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**Hint:**This question requires us to complete the statement that is established in Raoult's Law. Since this law is related to vapour pressure, it can be closely related to the ideal gas law as well. Raoult's rule is based on the assumption that the forces present amongst the molecules for each molecule are identical.

**Complete answer:**

To explain the answer to this question first we must state Raoult's Law, then proceed to understand the law in terms of the given options.

The pressure that is applied or produced by vapours on the surface of a liquid in conditions that are equilibrium, at a fixed temperature is referred to as vapour pressure.

According to the law in consideration, that is Raoult’s Law:

The partial vapour pressure of the solvent that is involved in a solution (or sometimes a mixture) is either identical or equivalent to the product of pure solvent's vapour pressure and the mole fraction of that solvent involved in the solution.

The equation for this would be:

$ \Rightarrow $ $ {P_{solution}} = {P^ \circ }_{solvent} \times {x_{solvent}} $

where ‘ $ {P_{solution}} $ ’ is the vapour pressure of solution, ‘ $ {P^ \circ }_{solvent} $ ’ is the vapour pressure of pure solvent and ‘ $ {x_{solvent}} $ ’ is the mole fraction of the solvent in solution.

During the procedure of adding a solute to solvent, there is a decrease in vapour pressure. This is caused by the fact that once the solute is inserted into the pure solvent (liquid), the surface of the solvent will then contain ions or molecules from both ‘solute’ as well as ‘pure solvent’.

The number of solvent molecules that convert into the vapour phase decreases, and as a consequence, the vapour phase exerts a pressure that is again lesser than the original pressure. This is referred to as ‘relative lowering of vapour pressure’.

We can form a derivation to see the relative lowering of vapour pressure:

Consider that the solution formed is binary so then the mole fractions of the solvent and solute be $ {x_1},\;{x_2} $ respectively.

Let the vapour pressures of solvent and pure solvent be $ P,\;{P^ \circ } $ respectively.

By Raoult’s law we can say: $ P = {P^ \circ }{x_1} $

Now we can say that the reduction in the solvent’s vapour pressure ( $ \Delta P $ ) is represented as:

$ \Rightarrow \Delta P = {P^ \circ } - P $

Replacing the vapour pressure of solvent using Raoult’s law:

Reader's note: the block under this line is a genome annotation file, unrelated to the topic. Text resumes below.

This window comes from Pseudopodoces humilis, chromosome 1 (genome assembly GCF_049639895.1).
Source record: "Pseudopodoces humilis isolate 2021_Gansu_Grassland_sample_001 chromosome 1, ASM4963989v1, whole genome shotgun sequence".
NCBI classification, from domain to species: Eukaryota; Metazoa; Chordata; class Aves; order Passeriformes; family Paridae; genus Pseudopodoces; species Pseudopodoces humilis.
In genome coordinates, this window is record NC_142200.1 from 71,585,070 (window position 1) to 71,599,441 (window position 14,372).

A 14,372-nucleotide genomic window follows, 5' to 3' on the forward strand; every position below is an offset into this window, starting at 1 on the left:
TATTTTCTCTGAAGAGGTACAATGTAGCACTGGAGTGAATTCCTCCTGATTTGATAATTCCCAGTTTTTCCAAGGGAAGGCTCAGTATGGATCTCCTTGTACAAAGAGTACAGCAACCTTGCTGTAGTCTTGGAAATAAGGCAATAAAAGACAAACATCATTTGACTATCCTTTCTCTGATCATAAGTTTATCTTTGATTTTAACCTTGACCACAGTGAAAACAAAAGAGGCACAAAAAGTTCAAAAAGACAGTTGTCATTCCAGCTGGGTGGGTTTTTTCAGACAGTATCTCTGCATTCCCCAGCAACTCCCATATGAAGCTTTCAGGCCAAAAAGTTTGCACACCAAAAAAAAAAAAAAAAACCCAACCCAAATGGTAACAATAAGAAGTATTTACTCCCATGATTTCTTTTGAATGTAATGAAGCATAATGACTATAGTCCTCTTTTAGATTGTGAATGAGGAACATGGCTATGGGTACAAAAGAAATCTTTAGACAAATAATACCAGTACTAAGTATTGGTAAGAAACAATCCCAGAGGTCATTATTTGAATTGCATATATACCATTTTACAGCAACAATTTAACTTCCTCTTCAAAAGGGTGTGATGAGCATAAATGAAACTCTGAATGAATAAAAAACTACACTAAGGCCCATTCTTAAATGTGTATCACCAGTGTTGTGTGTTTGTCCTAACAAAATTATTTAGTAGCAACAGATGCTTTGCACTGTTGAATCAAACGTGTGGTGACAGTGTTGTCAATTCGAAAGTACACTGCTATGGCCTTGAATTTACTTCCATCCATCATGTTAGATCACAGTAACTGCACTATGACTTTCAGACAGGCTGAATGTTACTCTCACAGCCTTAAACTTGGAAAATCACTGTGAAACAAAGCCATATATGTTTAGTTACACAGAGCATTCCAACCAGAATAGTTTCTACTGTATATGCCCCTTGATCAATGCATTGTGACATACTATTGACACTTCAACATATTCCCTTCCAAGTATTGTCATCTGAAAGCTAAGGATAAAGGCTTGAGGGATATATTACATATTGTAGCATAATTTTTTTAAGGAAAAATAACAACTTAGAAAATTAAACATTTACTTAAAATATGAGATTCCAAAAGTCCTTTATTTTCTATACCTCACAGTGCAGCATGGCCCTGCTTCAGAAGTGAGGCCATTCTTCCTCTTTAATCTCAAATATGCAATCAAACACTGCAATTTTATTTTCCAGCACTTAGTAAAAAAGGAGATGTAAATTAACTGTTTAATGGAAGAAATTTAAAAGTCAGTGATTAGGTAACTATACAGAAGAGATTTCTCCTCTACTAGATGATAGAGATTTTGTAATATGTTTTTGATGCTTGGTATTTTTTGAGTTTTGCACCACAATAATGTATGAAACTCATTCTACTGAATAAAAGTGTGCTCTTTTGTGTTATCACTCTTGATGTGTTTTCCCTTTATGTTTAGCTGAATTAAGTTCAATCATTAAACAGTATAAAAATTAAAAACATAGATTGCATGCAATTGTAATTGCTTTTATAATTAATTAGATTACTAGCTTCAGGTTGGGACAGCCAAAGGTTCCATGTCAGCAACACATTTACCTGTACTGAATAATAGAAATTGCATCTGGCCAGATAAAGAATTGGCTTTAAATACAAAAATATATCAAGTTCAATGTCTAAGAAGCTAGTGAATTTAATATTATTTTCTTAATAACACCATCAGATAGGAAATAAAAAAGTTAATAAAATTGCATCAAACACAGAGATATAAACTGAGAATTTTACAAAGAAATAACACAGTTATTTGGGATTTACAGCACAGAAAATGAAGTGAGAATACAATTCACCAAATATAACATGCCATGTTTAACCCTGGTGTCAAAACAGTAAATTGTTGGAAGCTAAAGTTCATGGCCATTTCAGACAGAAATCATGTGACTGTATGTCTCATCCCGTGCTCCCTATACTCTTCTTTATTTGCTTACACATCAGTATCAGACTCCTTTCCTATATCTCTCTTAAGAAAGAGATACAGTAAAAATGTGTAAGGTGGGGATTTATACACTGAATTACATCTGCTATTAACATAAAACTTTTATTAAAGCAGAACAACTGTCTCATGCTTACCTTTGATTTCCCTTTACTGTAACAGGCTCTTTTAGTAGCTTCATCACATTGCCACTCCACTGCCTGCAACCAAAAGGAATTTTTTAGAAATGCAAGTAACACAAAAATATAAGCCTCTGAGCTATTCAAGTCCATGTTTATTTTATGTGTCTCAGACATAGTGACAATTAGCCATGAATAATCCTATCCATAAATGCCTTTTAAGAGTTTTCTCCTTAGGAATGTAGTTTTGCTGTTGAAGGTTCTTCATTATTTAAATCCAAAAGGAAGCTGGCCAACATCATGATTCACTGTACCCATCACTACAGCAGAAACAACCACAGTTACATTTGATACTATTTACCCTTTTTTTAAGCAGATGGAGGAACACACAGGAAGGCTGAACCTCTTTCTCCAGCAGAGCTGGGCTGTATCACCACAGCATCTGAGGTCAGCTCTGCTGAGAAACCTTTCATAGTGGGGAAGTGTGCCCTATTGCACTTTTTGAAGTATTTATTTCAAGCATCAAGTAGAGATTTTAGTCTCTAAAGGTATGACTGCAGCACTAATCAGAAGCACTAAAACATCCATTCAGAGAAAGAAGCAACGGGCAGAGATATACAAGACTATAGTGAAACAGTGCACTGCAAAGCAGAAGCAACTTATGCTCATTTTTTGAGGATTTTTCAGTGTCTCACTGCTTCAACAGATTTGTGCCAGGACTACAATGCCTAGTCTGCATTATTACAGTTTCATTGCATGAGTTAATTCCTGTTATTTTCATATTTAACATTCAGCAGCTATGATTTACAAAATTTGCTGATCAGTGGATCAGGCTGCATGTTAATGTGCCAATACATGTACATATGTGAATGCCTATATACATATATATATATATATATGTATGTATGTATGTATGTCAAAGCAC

$ \Rightarrow \Delta P = {P^ \circ } - {P^ \circ }{x_1} $

$ \Rightarrow \Delta P = {P^ \circ } \times (1 - {x_1}) $

The solution was considered as binary so this is true: $ {x_2} = 1 - {x_1} $

So we can write $ \Delta P = {P^ \circ } \times {x_2} $

Rearranging we get:

$ \Rightarrow {x_2} = \dfrac{{\Delta P}}{{{P^ \circ }}} $ , here the relative lowering of vapour pressure is represented by $ \dfrac{{\Delta P}}{{{P^ \circ }}} $ .

This implies that from the above equation we can say that the mole fraction of the solute controls the relative lowering of vapour pressure.

Relative lowering of vapour pressure can be considered as a 'colligative property', since the relative lowering relies only upon the concentration or amount of the particles of solute that contain in it. Hence we can clearly say that relative lowering is determined by the mole fraction of solute.

So it is evident from the above derivation and statement that the options: (A) ‘mole fraction of solvent’, (C) ‘independent of mole fraction of solute’, (D) ‘molality of solution’ are all incorrect options.

**Therefore the correct answer is clearly option (B) mole fraction of solute.**

**Note:**

Although Raoult’s law is widely used, it does have its limitations like:

- Raoult's law is well suited to explaining optimal (ideal) solutions. Such kind of ideal compounds, on the contrary, are difficult to come by and occur very rarely. Different chemical elements must be chemically identical in the same way.

- There is no assurance that the components in the substance are uniform when their attractive forces are considered, these substances differ or vary from the established law.

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